When prospective homebuyers Allyson and William Murphy found a Richmond home in their price range, they jumped on it, offering $95,000 above the asking price.
To the Murphys’ dismay, the sellers countered, asking for $800,000, a whopping $120,000 over the $680,000 listing price.
“I don’t know why they are listing them the way they are listing them,” Allyson said, referring to the huge gap between the asking and desired price.
The reason: listing a property for less than the seller really wants likely will create competition and drive up the price. It’s an established marketing strategy that has reached exaggerated levels in parts of the East Bay, to the point where there’s a term for it: egregious underpricing.
As of April, homes in the county, sellers found a buyer in a median of just 10 days — faster than since any other time in the past several years, Redfin data show.
“The market tends to accelerate through June so I wouldn’t be surprised if new records for speed and competition are reached in May and June given what we are seeing now,” said Nela Richardson, Redfin chief economist.
Denver-area buyers have homes under contract in just six days, while Seattle-area buyers — people who made an offer on homes in
WHAT:1133 14th Street #4400 is a three-bedroom, five-bathroom condo on the top two floors of the Four Seasons Hotel in downtown Denver.
PRICE: $13 million
SIZE: 6,786 square feet
LOCATION: The tallest residential building in Denver — and the city’s fourth tallest overall — the Four Seasons sits near the heart of downtown, across the street from the Denver Center for Performing Arts and one block from the 16th Street Mall and Larimer Square.
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This video was recorded on May 16, 2017.
Vincent Shen: Welcome to Industry Focus, the podcast that dives into a different sector of the stock market every day. I’m your host, Vincent Shen. It’s Tuesday, May 16th, and I’m pleased to welcome senior Fool.com contributor Adam Levine-Weinberg to the show. Adam,
Not so long ago, New York City coffee was almost uniformly no-nonsense: commodity-grade brown stuff proudly purchased from the deli or diner, and consumed more for maintenance than pleasure. But in a shift that seemed to take place almost overnight (but in reality took a decade), specialty coffee shops have nearly saturated the city, spreading out into all five boroughs with single-origin espressos, $5-and-up filter brews, and poignant stories about the coffee farmers’ families. It’s a movement that’s been fueled by a worldwide rise in the popularity of top-tier coffee, coupled with our culture’s shift toward celebrating food and drinks (and pictures of ourselves enjoying them).
The “third wave” style of coffee sets out to encompass a higher echelon of importing, roasting, and brewing that focuses on retaining the specific terroir-driven flavors of each coffee. At its best, the approach boasts a more thoughtful, environmentally sustainable approach to sourcing coffee, and
Final plans are being made to build a pair of Art Deco-inspired condo towers across from the Galleria and Southdale shopping centers in Edina.
The proposal is being pitched as part of a massive redevelopment effort along a busy corridor at a time when the pipeline of for-sale condos is at an all-time low across the Twin Cities.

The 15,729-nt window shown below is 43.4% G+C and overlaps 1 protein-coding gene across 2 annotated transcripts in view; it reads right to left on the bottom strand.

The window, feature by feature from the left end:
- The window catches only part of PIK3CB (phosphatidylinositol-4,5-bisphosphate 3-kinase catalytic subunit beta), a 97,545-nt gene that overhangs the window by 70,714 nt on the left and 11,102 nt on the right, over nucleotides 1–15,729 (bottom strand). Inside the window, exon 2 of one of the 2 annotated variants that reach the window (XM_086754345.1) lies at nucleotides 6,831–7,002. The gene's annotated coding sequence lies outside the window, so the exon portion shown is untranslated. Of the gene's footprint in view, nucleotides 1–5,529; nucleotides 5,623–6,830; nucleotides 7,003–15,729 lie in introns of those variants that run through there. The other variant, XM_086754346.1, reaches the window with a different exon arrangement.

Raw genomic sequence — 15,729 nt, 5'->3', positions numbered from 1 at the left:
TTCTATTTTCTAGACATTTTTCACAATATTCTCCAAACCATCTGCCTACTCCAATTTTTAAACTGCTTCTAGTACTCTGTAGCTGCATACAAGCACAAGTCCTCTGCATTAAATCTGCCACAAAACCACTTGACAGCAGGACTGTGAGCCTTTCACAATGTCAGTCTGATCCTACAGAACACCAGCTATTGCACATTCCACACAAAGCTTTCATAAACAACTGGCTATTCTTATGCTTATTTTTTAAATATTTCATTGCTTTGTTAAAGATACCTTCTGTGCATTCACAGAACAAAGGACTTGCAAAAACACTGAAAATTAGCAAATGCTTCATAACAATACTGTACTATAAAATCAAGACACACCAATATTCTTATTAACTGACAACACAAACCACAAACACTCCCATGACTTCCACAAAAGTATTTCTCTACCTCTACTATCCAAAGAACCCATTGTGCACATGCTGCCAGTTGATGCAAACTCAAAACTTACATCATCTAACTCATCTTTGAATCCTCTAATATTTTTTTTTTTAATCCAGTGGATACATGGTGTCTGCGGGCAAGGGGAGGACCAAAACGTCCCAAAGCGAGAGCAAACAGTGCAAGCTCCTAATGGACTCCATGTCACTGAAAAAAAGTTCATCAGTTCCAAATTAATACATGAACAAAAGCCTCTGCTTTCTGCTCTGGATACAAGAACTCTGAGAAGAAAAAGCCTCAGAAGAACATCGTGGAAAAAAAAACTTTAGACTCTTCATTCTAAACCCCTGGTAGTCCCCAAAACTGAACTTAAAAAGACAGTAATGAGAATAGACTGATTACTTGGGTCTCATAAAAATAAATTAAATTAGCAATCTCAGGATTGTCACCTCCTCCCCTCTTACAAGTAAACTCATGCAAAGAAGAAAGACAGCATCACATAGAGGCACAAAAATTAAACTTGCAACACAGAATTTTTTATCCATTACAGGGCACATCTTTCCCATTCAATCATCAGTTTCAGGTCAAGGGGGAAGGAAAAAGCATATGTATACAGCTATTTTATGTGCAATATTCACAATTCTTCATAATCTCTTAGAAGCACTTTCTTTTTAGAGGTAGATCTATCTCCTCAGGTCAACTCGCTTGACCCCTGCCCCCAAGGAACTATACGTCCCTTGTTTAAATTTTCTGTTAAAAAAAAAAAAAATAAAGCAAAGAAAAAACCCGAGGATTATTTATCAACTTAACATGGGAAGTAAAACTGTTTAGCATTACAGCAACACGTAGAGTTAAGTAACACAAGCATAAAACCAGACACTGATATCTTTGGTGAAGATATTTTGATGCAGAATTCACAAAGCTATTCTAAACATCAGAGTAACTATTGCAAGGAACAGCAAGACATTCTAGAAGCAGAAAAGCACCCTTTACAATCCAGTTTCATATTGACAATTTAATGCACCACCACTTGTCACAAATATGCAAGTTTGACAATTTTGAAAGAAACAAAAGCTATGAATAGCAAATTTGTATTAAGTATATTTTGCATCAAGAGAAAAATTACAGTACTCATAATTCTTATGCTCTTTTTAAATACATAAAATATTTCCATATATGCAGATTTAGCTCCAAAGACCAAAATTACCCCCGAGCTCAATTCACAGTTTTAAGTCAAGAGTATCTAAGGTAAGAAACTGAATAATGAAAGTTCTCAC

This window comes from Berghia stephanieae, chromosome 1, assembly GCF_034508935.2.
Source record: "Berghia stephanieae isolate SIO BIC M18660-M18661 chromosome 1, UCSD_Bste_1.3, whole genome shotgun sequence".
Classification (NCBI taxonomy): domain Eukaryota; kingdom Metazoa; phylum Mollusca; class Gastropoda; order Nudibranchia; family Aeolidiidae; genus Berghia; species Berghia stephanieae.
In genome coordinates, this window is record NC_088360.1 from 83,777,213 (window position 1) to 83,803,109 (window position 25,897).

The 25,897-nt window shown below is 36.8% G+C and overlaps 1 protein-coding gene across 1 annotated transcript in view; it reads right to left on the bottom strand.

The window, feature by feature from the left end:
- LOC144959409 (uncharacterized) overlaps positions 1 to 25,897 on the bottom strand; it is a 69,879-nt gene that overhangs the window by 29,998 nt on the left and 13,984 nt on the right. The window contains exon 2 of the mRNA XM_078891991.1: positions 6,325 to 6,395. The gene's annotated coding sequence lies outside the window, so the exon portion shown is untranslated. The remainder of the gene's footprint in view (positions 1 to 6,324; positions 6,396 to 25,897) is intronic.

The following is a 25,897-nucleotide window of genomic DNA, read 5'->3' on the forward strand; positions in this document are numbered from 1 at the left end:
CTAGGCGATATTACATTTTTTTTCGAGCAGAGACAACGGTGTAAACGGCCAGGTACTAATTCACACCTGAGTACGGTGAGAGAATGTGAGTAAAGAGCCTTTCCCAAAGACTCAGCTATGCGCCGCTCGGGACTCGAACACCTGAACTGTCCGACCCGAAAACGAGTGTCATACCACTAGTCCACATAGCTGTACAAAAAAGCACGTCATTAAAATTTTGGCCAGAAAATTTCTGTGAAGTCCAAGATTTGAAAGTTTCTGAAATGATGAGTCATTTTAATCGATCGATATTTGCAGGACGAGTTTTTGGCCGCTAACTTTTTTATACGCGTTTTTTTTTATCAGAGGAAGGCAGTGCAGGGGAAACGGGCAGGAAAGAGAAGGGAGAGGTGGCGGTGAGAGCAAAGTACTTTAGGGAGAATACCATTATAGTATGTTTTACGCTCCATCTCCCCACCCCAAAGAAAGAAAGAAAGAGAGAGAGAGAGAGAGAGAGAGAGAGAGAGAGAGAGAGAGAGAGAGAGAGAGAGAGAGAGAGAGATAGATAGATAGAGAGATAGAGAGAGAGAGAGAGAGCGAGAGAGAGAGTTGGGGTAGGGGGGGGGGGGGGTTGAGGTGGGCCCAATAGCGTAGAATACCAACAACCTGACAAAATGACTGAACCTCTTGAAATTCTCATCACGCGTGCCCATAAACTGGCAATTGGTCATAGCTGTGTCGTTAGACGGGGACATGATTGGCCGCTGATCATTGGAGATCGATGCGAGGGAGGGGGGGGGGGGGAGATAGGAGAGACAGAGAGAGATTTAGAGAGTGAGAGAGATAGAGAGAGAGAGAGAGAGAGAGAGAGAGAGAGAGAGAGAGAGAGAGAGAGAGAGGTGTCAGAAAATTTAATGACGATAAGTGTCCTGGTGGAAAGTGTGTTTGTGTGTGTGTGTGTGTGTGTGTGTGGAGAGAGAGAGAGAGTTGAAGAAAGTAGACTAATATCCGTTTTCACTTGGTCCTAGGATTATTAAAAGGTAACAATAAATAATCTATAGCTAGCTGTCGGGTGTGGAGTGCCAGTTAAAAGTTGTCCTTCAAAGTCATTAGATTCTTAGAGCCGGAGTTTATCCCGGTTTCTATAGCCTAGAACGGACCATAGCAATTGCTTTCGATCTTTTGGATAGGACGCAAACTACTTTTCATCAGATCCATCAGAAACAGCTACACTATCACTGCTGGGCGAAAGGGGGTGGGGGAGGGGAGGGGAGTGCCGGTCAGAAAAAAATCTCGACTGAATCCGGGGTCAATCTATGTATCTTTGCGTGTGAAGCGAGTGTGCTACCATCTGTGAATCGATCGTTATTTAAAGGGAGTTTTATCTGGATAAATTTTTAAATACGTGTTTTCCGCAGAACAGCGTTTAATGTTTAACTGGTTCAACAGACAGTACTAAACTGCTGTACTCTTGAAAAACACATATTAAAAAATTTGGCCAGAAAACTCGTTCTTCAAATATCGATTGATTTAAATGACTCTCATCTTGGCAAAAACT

Edina-based Arcadia LLC, and Minneapolis-based Ryan Cos. are proceeding with plans for what they’re calling the Estelle Edina, a mixed-use development at the corner of France Avenue and 69th Street that would include the two towers, six brownstone-style condos, 12,000 square feet of retail and a signature restaurant at the corner of France and 69th.
“I grew up just a few blocks down on France Avenue and am excited about the vision that so many people have for this district,” said Arcadia President Luigi Bernardi, who grew up in the Cornelia
The Seattle area has notched its sixth straight month as the hottest real-estate market in the country, as prices climb even faster heading into the peak buying season.
The typical single-family house locally cost 12.2 percent more in February than a year ago, the biggest jump in three years, according to the monthly Case-Shiller housing-price index, released Tuesday.
Greater Seattle had the biggest price hike of any metro area in the country. Nationally, home prices jumped 5.8 percent, a 32-month high, and yet local home values grew more than twice as fast as that.
Fastest-rising home prices compared with a year ago
1. Seattle +12.2%
2. Portland +9.7%
3. Dallas +8.8%
4. Denver +8.5%
5. Boston +7.6%
Source: Case-Shiller home price index
From Tacoma to Snohomish County, home values are up big across all price points. But the
The Confederate flag, that long contentious symbol thrust prominently into the news of late as New Orleans seeks to remove Confederate statues, is finding fans among Americans with little or no ties to the South, NPR reports.
The geography may be different, but the arguments are the same. Northerners who fly the Stars and Bars call it a symbol for states’ rights, a protest against federal over-reach and a shared nostalgia for days past.
Its opponents, however, point out that those “good old days” were built on a system of slavery that forever marks the flag a symbol of racism.
Nevertheless, Confederate flag sales are increasing on the other side of the Mason-Dixon line. Some attribute it to President Donald Trump’s popularity and a rise in nationalism across the country.